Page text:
Experts: Despite 2011's mild season, flu shots remain vital
By Sarah Thomas and Angela Ward email@example.com; firstname.lastname@example.org
Oct. 3, 2012 at 10 p.m.
Health officials are warning against skipping this year's flu shot, saying some people might look at this past year's mild season as an indicator of things to come.
"We certainly don't want people to become complacent because of last year's mild season," said Tom Skinner, a spokesman for the Center for Disease Control and Prevention.
Skinner said one flu season's numbers has no effect on the following season's severity.
"There is no rhyme or reason to when, where or how bad flu will hit," he said.
And because flu season is unpredictable, Skinner said the CDC cannot map out the virus' impact or severity for any given year.
"We know for sure we are going to have a flu season, and we know that a vaccine is the single most effective thing people can do to protect themselves," Skinner said.
Skinner said other factors include which viruses are circulating, how many people received flu shots and sometimes weather conditions.
However, flu activity monitored during a 35-year period shows January and February are peak months for the virus.
The CDC monitored flu activity from the 1976-77 season to the 2010-11 season and found 46 percent of the time, February was the most active.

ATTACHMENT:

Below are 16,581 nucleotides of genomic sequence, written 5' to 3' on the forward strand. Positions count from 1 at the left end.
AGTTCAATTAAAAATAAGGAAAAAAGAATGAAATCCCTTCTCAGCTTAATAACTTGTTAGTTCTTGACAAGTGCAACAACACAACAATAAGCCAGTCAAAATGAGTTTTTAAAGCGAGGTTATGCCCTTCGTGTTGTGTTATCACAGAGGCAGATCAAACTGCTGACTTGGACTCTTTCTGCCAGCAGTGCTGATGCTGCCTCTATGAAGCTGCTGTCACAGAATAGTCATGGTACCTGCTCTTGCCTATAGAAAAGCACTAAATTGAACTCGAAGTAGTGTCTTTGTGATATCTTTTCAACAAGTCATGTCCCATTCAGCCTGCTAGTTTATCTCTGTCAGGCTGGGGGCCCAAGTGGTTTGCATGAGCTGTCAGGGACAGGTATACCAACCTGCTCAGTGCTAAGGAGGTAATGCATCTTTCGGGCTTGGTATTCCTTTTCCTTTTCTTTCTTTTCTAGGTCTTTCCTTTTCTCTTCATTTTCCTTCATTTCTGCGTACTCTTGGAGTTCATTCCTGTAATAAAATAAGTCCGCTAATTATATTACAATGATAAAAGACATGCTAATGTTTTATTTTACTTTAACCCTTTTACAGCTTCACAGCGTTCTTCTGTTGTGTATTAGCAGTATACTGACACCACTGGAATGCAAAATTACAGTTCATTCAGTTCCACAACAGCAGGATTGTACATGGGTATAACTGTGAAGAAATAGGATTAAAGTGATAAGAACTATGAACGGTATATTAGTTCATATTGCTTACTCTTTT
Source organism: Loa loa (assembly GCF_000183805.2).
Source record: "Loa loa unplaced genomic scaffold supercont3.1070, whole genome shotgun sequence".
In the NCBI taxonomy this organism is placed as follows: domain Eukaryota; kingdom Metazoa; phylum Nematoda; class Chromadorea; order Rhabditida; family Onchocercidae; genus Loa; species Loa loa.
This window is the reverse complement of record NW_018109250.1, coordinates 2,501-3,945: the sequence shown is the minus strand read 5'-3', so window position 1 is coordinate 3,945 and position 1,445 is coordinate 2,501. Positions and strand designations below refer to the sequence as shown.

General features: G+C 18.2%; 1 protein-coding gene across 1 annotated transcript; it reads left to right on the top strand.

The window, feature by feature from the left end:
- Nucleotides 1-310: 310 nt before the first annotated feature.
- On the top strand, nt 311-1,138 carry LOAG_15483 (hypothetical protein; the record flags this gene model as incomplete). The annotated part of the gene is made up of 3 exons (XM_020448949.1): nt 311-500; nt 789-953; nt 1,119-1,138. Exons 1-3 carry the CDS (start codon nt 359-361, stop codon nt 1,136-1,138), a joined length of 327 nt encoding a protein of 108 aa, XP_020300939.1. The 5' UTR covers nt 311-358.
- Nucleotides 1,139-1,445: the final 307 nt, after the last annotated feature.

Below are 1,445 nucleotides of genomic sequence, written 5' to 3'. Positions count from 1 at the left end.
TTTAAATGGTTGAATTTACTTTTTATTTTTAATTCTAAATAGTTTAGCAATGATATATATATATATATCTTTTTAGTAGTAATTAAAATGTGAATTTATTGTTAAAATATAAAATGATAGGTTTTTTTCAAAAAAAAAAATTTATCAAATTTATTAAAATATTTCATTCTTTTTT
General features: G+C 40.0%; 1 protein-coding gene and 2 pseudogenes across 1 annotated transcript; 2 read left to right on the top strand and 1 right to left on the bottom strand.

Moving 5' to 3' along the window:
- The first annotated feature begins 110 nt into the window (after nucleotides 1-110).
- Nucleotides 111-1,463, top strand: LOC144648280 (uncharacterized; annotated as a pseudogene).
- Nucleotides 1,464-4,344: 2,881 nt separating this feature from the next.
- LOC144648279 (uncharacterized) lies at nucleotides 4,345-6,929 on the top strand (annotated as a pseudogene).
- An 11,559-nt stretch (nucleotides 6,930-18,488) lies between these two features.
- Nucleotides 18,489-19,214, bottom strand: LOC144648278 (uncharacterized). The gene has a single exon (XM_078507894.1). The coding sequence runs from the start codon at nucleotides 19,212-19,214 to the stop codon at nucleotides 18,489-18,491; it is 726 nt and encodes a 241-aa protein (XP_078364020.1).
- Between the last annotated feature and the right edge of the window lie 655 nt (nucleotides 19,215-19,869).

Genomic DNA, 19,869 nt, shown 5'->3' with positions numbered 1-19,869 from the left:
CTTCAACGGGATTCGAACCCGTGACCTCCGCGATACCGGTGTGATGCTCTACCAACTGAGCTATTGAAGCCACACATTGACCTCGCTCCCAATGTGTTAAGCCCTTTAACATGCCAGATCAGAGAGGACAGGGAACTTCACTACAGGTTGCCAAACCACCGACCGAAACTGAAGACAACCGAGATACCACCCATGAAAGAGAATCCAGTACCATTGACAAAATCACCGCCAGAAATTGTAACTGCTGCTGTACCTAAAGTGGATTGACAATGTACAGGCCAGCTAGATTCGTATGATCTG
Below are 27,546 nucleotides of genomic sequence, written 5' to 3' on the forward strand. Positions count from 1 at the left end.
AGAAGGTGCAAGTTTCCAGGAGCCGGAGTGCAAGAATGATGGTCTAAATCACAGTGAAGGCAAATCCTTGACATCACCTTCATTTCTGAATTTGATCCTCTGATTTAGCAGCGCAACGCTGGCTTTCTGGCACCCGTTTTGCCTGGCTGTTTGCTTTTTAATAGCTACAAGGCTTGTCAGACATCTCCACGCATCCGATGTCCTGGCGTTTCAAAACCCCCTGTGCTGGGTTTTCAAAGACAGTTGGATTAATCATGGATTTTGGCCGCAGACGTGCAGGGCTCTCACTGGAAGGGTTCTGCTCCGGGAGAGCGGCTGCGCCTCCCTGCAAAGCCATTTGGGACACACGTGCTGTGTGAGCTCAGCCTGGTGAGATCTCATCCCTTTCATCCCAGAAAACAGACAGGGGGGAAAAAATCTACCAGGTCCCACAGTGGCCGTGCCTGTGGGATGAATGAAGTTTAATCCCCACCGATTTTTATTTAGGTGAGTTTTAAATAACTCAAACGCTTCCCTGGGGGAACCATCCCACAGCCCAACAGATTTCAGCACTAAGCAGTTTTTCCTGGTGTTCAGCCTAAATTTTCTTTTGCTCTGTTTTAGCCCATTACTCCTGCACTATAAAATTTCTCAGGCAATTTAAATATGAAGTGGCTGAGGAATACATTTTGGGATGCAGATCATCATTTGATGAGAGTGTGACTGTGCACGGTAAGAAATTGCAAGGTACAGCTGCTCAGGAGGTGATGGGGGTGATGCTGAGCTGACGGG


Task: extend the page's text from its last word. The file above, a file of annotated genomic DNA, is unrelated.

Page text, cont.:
During a typical flu season, 5 to 20 percent of the population gets sick.
"Anyone can get the flu. But young children, the elderly and people with underlying medical conditions are where we generally see the flu take a bigger toll," Skinner said.
The 2011-12 season set a record for the lowest and shortest peak of influenza illness.
The CDC also tracks flu-related illnesses such as pneumonia, determines which viruses are circulating and detects changes in the virus, which could affect the vaccine's effectiveness.
To combat a potential flu outbreak in area children, Gregg County health officials will begin offering free flu vaccines to children ages 6 months to 18 years old.
"We'll begin with a Saturday clinic, from 9 a.m. to noon on Oct. 20," said Bettie Clark, a nurse with the clinic. "After that, the shots will be available during our normal hours, 8 to 11:30 a.m. and 1 to 4 p.m., Monday through Friday."
The clinic is at 405 E. Marshall Ave. Children must be uninsured or have insurance which does not cover vaccinations to receive the shots.
They must be residents of Texas, but not necessarily of Gregg County. Appointments are not required.
Clark said the health department does not provide flu shots for adults.
She said many local pharmacies and walk-in clinics offer flu shots for adults at relatively low prices.
"If adults call here seeking flu vaccines for themselves, we try to help them find a place where they can get the shots, but we only offer them for children," Clark said.
While it is generally recommended most children get a flu shot, Clark said children who are allergic to eggs should not receive them.
"There may be certain other medical conditions that would preclude children getting the vaccine," Clark said.
"We have the parents fill out a health questionnaire and go over it with them before administering the shots, just as we do with all our vaccines."
The vaccination can cost anywhere from $25 to $40 at area pharmacies and is free for anyone enrolled in Medicare.